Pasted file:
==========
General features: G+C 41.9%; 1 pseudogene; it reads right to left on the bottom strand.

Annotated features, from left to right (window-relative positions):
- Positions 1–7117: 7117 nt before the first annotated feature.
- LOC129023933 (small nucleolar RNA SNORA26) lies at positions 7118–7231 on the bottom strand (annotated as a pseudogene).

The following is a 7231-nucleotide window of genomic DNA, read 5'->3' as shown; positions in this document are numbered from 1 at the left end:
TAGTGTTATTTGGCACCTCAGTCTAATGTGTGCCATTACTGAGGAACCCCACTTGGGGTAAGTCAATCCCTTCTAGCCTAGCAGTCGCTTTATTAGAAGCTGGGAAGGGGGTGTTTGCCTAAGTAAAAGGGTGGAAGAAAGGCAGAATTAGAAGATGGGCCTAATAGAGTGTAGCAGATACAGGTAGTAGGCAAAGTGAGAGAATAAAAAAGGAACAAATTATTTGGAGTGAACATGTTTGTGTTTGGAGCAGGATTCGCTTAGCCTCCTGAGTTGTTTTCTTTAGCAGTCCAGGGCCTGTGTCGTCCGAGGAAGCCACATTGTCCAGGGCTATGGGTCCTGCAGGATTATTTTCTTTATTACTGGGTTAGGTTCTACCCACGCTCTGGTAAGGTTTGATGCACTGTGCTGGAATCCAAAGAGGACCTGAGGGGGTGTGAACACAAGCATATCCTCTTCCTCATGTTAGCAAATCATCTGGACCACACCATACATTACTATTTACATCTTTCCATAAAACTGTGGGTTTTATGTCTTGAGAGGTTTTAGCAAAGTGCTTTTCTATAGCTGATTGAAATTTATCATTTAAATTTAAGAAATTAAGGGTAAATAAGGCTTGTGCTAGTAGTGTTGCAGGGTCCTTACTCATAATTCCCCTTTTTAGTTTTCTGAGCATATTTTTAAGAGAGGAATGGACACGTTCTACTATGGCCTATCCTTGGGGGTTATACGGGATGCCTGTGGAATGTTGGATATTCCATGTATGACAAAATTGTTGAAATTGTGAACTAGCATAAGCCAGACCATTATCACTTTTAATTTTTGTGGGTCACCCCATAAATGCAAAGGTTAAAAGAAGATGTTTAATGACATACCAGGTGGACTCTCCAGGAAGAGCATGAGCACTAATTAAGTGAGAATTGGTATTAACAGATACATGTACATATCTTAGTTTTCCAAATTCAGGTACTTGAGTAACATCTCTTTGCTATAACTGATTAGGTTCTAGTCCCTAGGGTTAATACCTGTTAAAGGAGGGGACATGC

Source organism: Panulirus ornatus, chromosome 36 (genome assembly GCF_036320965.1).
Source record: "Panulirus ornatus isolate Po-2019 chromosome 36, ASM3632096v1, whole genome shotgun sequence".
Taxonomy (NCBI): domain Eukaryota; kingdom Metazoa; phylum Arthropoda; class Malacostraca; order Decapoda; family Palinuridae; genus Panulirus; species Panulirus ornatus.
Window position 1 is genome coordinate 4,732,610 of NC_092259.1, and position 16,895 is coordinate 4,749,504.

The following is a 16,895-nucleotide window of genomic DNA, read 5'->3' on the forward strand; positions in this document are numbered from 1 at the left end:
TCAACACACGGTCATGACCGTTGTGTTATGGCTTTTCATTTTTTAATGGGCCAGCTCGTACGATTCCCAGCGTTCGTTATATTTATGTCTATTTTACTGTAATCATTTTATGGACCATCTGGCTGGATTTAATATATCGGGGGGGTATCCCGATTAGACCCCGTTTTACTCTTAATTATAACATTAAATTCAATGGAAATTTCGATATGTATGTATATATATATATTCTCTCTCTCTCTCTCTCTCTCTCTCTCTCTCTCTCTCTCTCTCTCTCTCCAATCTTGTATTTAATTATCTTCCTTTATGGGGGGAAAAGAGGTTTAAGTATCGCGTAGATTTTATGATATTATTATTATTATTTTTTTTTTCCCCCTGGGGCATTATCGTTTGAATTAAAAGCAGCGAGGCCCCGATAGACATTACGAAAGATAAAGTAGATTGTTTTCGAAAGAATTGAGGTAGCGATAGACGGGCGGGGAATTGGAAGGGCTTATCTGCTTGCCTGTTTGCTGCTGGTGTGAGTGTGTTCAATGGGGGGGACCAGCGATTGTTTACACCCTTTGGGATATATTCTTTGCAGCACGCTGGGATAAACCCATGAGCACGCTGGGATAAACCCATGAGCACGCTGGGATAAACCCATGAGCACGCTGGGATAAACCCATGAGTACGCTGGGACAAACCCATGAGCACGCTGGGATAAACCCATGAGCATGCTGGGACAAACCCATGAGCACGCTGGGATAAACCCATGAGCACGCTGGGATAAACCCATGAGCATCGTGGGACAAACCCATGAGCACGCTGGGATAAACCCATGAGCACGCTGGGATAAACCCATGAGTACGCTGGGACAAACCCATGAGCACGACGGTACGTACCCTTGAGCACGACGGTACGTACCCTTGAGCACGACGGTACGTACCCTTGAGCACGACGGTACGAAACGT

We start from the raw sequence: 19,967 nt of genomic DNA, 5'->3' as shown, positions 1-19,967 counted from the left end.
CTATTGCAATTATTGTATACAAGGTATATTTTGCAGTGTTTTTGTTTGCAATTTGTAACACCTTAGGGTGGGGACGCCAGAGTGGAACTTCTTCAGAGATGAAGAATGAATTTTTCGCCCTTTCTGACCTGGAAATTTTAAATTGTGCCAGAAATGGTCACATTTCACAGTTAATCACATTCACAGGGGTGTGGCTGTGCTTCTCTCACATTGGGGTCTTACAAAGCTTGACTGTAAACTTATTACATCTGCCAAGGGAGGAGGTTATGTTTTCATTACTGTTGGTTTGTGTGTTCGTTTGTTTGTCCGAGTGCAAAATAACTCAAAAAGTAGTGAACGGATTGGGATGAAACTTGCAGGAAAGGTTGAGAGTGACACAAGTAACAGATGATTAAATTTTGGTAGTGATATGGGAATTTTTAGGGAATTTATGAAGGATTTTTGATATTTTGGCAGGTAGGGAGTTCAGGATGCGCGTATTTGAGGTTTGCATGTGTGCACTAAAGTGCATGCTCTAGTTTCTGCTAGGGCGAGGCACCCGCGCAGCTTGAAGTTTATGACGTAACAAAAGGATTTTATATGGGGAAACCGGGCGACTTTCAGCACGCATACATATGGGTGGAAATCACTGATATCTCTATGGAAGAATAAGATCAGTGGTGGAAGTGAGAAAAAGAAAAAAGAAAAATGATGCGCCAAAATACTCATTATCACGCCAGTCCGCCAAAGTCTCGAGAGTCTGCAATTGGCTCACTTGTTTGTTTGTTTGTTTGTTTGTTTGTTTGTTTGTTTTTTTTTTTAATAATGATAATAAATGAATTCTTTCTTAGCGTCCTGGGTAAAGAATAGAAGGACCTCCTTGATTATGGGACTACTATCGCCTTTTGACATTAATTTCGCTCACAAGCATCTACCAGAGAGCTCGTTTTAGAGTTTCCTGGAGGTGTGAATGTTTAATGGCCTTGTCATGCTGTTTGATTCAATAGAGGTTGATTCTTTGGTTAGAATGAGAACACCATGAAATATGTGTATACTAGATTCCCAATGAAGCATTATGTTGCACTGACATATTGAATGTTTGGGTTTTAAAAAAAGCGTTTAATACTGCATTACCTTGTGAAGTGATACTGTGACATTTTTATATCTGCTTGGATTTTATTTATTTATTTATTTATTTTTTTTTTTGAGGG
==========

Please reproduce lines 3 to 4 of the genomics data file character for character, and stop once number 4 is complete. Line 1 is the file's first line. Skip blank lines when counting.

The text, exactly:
- Positions 1–7117: 7117 nt before the first annotated feature.
- LOC129023933 (small nucleolar RNA SNORA26) lies at positions 7118–7231 on the bottom strand (annotated as a pseudogene).